The Grizzly Giant is thought by many to be the oldest of the five largest known living giant sequoias although it has less volume than the others: the General Sherman, General Grant and Hart trees of Sequoia-Kings Canyon National Parks and the Boole Tree of Converse Basin near that park. No accurate method has yet been found of measuring the age of large trees. By the use of such an instrument as the ordinary increment borer the annual growth rings of only the outer two feet may be counted. Ever since the noted scientist, David Starr Jordan, estimated the age of the Grizzly Giant at 8,000 to 10,000 years, men have speculated as to its age. The conservative estimate of 3,800 years is based on a comparison of its size with that of other fallen trees whose annual growth rings have been counted, an attempt to tell whether it grew fast or slow in its earlier years by a study of the locality in which it is growing, and by its present appearance of antiquity.
Fire has consumed over eighty per cent of the bark and sapwood at the base of the Grizzly Giant, and has eaten many feet into the heartwood, almost severing the living tissue connecting the trunk with the roots. Being able to procure only one-fifth of its normal supply of nutrients, it is able to grow and heal its old scars only very slowly.
Following reports of the highest plant authorities that the excessive trampling of the soil above the shallow root structure of the tree was leading to its destruction, and that roads should not be located near the roots, a number of projects were undertaken for the protection of the Grizzly Giant. These included fencing and landscaping. Finally the roadway that once approached close to the Grizzly Giant was re-established some distance to the south and east of the tree, its present location. The new road, which affords passing motorists views from the most advantageous points, was built entirely with hand tools since the use of explosives might further injure some of the widespread roots which extend in some cases 300 feet from the trunk.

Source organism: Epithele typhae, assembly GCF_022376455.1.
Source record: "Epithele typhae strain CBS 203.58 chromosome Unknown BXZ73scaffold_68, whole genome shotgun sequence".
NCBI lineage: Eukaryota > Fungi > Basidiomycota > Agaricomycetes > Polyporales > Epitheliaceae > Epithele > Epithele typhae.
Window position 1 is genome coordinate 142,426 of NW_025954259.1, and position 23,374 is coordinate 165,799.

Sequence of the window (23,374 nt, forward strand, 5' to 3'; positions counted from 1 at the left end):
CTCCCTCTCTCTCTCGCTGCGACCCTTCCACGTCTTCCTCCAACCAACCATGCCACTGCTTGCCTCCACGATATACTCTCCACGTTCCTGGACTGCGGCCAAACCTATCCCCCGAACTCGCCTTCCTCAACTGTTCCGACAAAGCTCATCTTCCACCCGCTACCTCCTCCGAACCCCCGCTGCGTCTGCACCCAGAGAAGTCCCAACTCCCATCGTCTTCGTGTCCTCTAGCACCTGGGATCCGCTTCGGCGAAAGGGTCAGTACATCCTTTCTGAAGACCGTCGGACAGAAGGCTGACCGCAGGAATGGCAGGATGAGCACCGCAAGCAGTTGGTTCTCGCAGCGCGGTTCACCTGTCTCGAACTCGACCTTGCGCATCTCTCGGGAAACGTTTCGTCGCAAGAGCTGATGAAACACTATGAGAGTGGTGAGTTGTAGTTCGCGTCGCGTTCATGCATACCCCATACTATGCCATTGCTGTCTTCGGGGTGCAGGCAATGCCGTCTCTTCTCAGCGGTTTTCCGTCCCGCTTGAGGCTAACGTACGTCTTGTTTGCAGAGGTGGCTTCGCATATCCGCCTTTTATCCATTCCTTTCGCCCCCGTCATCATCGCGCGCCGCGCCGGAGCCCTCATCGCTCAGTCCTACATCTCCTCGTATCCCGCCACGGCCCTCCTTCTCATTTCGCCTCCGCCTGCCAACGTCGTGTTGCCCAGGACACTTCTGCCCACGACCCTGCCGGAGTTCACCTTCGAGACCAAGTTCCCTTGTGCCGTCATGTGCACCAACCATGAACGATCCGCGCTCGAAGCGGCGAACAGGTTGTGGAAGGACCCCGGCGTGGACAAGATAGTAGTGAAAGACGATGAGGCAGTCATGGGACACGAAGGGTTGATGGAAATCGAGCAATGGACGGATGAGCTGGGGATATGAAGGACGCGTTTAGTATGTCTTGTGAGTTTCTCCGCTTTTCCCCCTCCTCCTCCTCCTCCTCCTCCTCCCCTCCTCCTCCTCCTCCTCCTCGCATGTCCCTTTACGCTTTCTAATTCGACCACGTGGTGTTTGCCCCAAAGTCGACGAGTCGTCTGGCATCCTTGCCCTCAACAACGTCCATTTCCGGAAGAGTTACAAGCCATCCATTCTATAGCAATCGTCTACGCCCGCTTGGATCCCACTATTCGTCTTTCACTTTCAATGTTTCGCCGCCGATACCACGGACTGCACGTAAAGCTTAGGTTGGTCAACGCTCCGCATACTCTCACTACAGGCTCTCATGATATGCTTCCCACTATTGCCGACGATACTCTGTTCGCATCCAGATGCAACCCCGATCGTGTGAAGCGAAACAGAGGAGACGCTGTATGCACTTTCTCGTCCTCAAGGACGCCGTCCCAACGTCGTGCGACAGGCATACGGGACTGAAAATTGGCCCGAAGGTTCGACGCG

There has been much concern regarding the stability of the Grizzly Giant ever since the State Highway Commissioner made a statement to the press in 1904 that the Grizzly Giant leaned 18 feet from its center axis and was doomed unless immediate steps were taken to prevent its fall. In answer to suggestions that cables be installed to help support the Grizzly Giant, Superintendent W. B. Lewis stated that the tree had an approximate weight of 3700 tons and that there was little man could do in propping such a weight. According to the most recent report of the park engineer, the tree has a natural lean in the form of a uniform curve extending from the base to the top, where it leans south 17.5 feet and west 5.5 feet. This lean, together with the largest of the limbs which are on the south side, causes the only hazard to the tree’s long continued life. The center of gravity, determined by volume, neglecting limbs and foliage, is at an elevation of 59 feet, where the lean is 4 feet, throwing it without the middle third line of stability as determined from the average base measurement . Overturning is prevented by two small, irregular sections of the trunk extending in such a manner as to retain the center of gravity within the stability limit counterbalanced by limbs and foliage on the opposite side and by the extensive root spread in all directions.
Damage by fires which occur more than once each century and lightning strikes perhaps account for the dead branches in the top and the great fire scars in its trunk. In one storm in 1942 lightning was observed to strike the Grizzly Giant six times, wreaking great havoc and leaving on the ground mounds of cones and branches several feet deep. Still the branches of the Grizzly Giant bear each year many thousands of cones in which are a million tiny seeds. Having weathered a thousand storms through the centuries, the Grizzly Giant shows no evidence of giving up the struggle for existence.
The California Tree.* Height 232 feet, diameter 14.8 feet at 10 feet above mean base. The old stagecoach road from the Grizzly Giant
The California Tree
Young Giant Sequoias. On the left of the roadway a sign has been placed by a group of young giant
The Faithful Couple
The Faithful Couple (0.7 mile from the Grizzly Giant). *East: Height 248 feet, diameter 19 feet at 10 feet above mean base. *West: Height 248 feet, diameter 19 feet at 10 feet above mean base. A thousand years ago they were two separate young trees struggling with each other for soil nutrients and sunlight. Now, their living tissues are so intermingled that water absorbed by the roots of one may be used in making food by the other. Their great fire scars make it seem still more remarkable that they have both attained exactly the same height and girth.